Did what was done constitute the commencement of the action at the time the petition was filed? If it did, the attachment is valid; otherwise, not.
By Section 11279, General Code, it is provided that "A civil action must be commenced by filing in the office of the clerk of the proper court a petition, and causing a summons to be issued thereon."
The courts have had occasion to apply that section in several instances. In Seibert v. Switzer, 35 Ohio St. 661, it was held, as stated in the first two paragraphs of the syllabus:
"1. An attachment, under the civil code, is an auxiliary proceeding in an action, which may be sued out by the plaintiff, at or after the commencement of such action, by filing a petition and causing a summons to issue thereon.
"2. About 11 o'clock, a.m., an order of attachment was issued upon the filing of an affidavit and giving bond. It was served and returned about 3 o'clock, p.m., but no petition was filed until about 6 o'clock, p.m., of the same day. Held, that, the attachment was issued without authority of law, and as against other attaching creditors and lienholders gave no priority."
"Section 11279, General Code, prescribes the manner of commencing a civil action, i.e., by filing in the office of the clerk of the proper court a petition and causing summons to be issued thereon."
And, at page 467, it is said of Seibert v. Switzer, supra:
"It will thus be seen that the question in that case was the manner of commencing an action. Time was involved only to the extent of showing that the plaintiff had gotten the cart before the horse, i.e., he had filed an auxiliary proceeding before commencing an action in the manner provided by statute. Of course, no jurisdiction could be obtained by attachment until plaintiff had followed the statute as to the manner of commencing a civil action."
It is also made clear in Rorick v. Devon Syndicate, 307 U.S. 299, 83 L. Ed., 1303, 59 S. Ct., 877, that Section 11279, General Code, prescribes the way in which an action must be commenced and that the actual service of summons is not a part of it. If the petition is filed and a summons caused to be issued thereon the action is commenced regardless of whether the summons is served.
In Shaffer v. Shaffer, 69 Ohio App. 447, 42 N.E.2d 176, the court held that as an affidavit for constructive service was filed with the petition the action was commenced and an attachment levied thereafter and before any summons was issued or publication made was not premature.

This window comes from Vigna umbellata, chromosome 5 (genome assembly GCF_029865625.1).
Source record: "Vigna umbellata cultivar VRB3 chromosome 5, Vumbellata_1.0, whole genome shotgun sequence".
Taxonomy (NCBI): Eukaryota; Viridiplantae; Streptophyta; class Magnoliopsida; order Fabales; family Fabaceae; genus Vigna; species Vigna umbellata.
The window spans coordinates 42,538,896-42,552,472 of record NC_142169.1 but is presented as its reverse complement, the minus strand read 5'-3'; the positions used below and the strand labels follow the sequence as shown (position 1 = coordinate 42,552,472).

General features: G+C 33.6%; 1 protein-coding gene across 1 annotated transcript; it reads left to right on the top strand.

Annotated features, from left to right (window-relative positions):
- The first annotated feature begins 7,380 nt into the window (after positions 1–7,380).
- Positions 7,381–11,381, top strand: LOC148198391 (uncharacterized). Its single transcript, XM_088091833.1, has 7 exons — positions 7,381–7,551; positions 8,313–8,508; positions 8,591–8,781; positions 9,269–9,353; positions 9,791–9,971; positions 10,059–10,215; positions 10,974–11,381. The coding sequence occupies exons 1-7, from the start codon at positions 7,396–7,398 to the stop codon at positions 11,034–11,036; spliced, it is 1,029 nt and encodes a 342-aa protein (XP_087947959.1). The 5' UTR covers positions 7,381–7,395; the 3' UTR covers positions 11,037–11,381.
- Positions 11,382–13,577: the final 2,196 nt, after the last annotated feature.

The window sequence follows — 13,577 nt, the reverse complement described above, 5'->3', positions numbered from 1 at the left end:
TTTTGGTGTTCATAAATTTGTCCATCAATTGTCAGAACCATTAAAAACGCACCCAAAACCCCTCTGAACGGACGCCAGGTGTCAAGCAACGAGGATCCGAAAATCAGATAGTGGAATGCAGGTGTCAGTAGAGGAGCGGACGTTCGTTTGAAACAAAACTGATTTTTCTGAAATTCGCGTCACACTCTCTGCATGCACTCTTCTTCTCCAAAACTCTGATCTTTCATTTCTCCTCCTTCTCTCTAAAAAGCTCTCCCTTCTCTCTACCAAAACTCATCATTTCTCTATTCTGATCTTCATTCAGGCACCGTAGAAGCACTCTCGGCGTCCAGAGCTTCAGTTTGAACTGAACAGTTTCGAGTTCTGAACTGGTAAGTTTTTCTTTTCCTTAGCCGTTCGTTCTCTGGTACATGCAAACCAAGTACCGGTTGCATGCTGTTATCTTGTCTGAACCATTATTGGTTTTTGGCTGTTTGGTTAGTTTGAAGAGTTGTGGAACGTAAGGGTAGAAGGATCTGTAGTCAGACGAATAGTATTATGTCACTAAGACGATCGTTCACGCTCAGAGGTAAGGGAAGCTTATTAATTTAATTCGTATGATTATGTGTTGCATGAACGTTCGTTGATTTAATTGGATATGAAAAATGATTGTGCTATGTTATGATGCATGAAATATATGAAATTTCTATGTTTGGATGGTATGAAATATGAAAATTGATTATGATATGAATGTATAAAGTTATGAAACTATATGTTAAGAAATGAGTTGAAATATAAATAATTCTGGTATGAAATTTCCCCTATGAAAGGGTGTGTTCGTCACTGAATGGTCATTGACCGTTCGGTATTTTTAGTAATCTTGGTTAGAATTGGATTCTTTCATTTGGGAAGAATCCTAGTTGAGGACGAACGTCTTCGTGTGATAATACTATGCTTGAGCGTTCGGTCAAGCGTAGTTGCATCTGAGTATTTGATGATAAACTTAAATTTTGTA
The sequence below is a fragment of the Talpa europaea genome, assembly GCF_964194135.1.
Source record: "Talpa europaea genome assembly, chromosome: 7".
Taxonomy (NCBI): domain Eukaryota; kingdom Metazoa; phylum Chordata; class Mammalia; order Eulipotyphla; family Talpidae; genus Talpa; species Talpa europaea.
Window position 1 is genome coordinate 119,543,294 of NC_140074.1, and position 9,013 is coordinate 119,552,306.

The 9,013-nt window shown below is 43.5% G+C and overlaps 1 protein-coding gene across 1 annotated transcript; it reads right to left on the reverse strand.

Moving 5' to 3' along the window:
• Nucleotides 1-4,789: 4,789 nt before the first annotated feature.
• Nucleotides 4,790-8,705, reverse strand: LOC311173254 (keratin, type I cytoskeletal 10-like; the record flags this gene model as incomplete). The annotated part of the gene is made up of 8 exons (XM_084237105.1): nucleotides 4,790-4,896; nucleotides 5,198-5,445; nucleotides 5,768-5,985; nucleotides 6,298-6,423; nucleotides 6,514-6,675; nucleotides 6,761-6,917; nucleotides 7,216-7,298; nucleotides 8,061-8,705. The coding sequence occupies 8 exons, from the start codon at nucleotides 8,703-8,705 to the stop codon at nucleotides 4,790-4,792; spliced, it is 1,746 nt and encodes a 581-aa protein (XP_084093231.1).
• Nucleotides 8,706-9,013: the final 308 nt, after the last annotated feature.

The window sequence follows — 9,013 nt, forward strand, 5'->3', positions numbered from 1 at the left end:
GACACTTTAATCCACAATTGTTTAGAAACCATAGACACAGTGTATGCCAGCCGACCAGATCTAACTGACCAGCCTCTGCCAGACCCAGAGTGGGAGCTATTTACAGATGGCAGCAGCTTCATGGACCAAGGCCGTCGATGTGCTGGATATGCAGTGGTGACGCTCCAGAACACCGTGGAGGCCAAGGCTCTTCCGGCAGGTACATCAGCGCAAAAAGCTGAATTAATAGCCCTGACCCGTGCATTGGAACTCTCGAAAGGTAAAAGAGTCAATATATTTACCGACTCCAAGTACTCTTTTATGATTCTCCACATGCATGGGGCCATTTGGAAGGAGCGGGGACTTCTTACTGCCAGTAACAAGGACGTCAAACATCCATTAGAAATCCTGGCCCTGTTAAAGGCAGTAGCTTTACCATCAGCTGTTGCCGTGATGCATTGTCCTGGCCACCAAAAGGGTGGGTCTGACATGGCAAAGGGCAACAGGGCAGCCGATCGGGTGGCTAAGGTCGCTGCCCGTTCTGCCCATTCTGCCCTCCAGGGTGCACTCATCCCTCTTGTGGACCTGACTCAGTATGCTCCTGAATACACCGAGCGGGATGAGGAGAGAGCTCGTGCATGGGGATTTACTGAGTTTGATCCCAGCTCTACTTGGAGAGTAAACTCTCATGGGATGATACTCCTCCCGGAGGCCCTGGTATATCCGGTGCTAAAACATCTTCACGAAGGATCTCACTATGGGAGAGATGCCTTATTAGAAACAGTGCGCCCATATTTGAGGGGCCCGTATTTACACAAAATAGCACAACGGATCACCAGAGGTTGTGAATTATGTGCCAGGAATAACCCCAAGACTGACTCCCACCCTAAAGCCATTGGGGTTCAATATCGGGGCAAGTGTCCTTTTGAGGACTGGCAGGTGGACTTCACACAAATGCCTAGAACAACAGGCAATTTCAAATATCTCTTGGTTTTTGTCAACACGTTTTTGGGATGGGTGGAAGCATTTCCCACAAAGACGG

This case does not involve the statutes of limitation or any other issue in which time is an element. It is not a question of when, but how to commence an action.
We have found no case in Ohio in which the facts were identical with the facts in this case. Here, no affidavit for constructive service was on file at the time the attachment was issued. A summons had been prepared by the clerk, but it was never delivered to the sheriff. If delivery to the sheriff was a necessary element of its issuance, then a summons had not been caused to be issued and the action had not been commenced. This would result even though the plaintiff had made an unequivocal demand upon the clerk to issue the summons. McLarren v. Myers, Admr., 87 Ohio St. 88, 100 N.E. 121.
In other jurisdictions we find many cases on this subject and there is no conflict among them. All hold that the mere preparation of the summons by the clerk is not an issuance of it. To make it an issuance the summons must be delivered to the sheriff for the purpose of service. We content ourselves with citing a few. Woodstock v. Whitaker, 62 Nev. 224, 146 P.2d 779, 780, 781; White v. Reed, 60 Mo. App., 380, 385; McMaster v. Ruby, 80 Ore., 476, 483, 157 P. 782; Hoover Lines, Inc., v. Whitaker, 22 Tenn. App. 223, 227, 120 S.W.2d 983; Hufstedler v. Harral (Tex.Civ.App.), 54 S.W.2d 353, 355; Borgen v. Corty, 181 Minn. 349, 351, 232 N.W. 512; Ferguson v. Estes Alexander (Tex.Civ.App.), 214 S.W. 465, 466. Many other cases are cited in those cases to support their conclusions as to the meaning of "issuance" of a writ.
We hold that the attachment was levied before this action was legally commenced and is, therefore, void and should be set aside.
(2) The ground of attachment alleged in the affidavit is "that said defendant is a foreign corporation; that said defendant is a nonresident of and is not domiciled in the state of Ohio." The appellant contests the sufficiency of that averment as a ground of attachment. The appellee contends that the averment contains two equally valid grounds of attachment, to wit, that defendant is a foreign corporation, and also that it is a nonresident of Ohio.
By Section 11819, General Code, it is provided that an attachment may be had upon any one of the following grounds: 1. "Excepting foreign corporations which, by compliance with the law therefor, are exempted from attachment as such, that the defendant or one of several defendants is a foreign corporation; 2. Is not a resident of this state."